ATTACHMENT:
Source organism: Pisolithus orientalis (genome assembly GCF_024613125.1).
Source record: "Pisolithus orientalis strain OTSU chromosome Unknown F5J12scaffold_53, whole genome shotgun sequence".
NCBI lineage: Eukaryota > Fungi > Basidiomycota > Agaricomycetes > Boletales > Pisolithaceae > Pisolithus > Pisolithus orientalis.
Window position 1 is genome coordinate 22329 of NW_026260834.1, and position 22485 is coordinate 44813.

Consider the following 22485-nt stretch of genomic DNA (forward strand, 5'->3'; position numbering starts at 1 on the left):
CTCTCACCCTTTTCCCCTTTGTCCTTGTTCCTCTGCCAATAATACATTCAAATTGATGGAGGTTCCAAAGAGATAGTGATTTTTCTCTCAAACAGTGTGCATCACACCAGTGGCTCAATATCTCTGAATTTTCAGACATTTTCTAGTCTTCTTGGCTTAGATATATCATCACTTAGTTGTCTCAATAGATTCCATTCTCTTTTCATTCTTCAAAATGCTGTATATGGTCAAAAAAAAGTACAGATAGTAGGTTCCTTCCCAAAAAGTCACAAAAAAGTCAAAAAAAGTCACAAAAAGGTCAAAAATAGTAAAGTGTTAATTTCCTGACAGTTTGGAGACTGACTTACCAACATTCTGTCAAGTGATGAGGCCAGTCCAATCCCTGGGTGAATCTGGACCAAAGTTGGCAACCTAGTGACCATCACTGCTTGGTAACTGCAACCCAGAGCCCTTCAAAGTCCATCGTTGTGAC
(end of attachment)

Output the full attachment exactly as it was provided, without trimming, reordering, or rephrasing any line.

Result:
Source organism: Pisolithus orientalis (genome assembly GCF_024613125.1).
Source record: "Pisolithus orientalis strain OTSU chromosome Unknown F5J12scaffold_53, whole genome shotgun sequence".
NCBI lineage: Eukaryota > Fungi > Basidiomycota > Agaricomycetes > Boletales > Pisolithaceae > Pisolithus > Pisolithus orientalis.
Window position 1 is genome coordinate 22329 of NW_026260834.1, and position 22485 is coordinate 44813.

Consider the following 22485-nt stretch of genomic DNA (forward strand, 5'->3'; position numbering starts at 1 on the left):
CTCTCACCCTTTTCCCCTTTGTCCTTGTTCCTCTGCCAATAATACATTCAAATTGATGGAGGTTCCAAAGAGATAGTGATTTTTCTCTCAAACAGTGTGCATCACACCAGTGGCTCAATATCTCTGAATTTTCAGACATTTTCTAGTCTTCTTGGCTTAGATATATCATCACTTAGTTGTCTCAATAGATTCCATTCTCTTTTCATTCTTCAAAATGCTGTATATGGTCAAAAAAAAGTACAGATAGTAGGTTCCTTCCCAAAAAGTCACAAAAAAGTCAAAAAAAGTCACAAAAAGGTCAAAAATAGTAAAGTGTTAATTTCCTGACAGTTTGGAGACTGACTTACCAACATTCTGTCAAGTGATGAGGCCAGTCCAATCCCTGGGTGAATCTGGACCAAAGTTGGCAACCTAGTGACCATCACTGCTTGGTAACTGCAACCCAGAGCCCTTCAAAGTCCATCGTTGTGAC